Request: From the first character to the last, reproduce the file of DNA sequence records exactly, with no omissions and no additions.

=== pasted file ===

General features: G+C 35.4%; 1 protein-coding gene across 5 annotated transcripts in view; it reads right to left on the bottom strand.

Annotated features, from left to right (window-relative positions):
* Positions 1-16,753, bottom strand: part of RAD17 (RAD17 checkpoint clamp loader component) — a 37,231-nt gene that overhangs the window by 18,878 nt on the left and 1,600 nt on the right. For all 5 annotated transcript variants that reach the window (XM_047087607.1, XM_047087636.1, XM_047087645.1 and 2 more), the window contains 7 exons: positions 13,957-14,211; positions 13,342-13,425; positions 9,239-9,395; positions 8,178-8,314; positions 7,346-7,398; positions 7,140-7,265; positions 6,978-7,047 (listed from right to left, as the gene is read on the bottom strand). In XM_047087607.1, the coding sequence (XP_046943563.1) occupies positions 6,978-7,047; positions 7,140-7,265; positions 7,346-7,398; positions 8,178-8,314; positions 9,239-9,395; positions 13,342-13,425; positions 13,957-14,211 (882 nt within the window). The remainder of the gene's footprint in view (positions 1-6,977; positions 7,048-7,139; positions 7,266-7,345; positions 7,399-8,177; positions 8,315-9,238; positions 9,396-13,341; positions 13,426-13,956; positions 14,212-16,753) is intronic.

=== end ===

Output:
General features: G+C 35.4%; 1 protein-coding gene across 5 annotated transcripts in view; it reads right to left on the bottom strand.

Annotated features, from left to right (window-relative positions):
* Positions 1-16,753, bottom strand: part of RAD17 (RAD17 checkpoint clamp loader component) — a 37,231-nt gene that overhangs the window by 18,878 nt on the left and 1,600 nt on the right. For all 5 annotated transcript variants that reach the window (XM_047087607.1, XM_047087636.1, XM_047087645.1 and 2 more), the window contains 7 exons: positions 13,957-14,211; positions 13,342-13,425; positions 9,239-9,395; positions 8,178-8,314; positions 7,346-7,398; positions 7,140-7,265; positions 6,978-7,047 (listed from right to left, as the gene is read on the bottom strand). In XM_047087607.1, the coding sequence (XP_046943563.1) occupies positions 6,978-7,047; positions 7,140-7,265; positions 7,346-7,398; positions 8,178-8,314; positions 9,239-9,395; positions 13,342-13,425; positions 13,957-14,211 (882 nt within the window). The remainder of the gene's footprint in view (positions 1-6,977; positions 7,048-7,139; positions 7,266-7,345; positions 7,399-8,177; positions 8,315-9,238; positions 9,396-13,341; positions 13,426-13,956; positions 14,212-16,753) is intronic.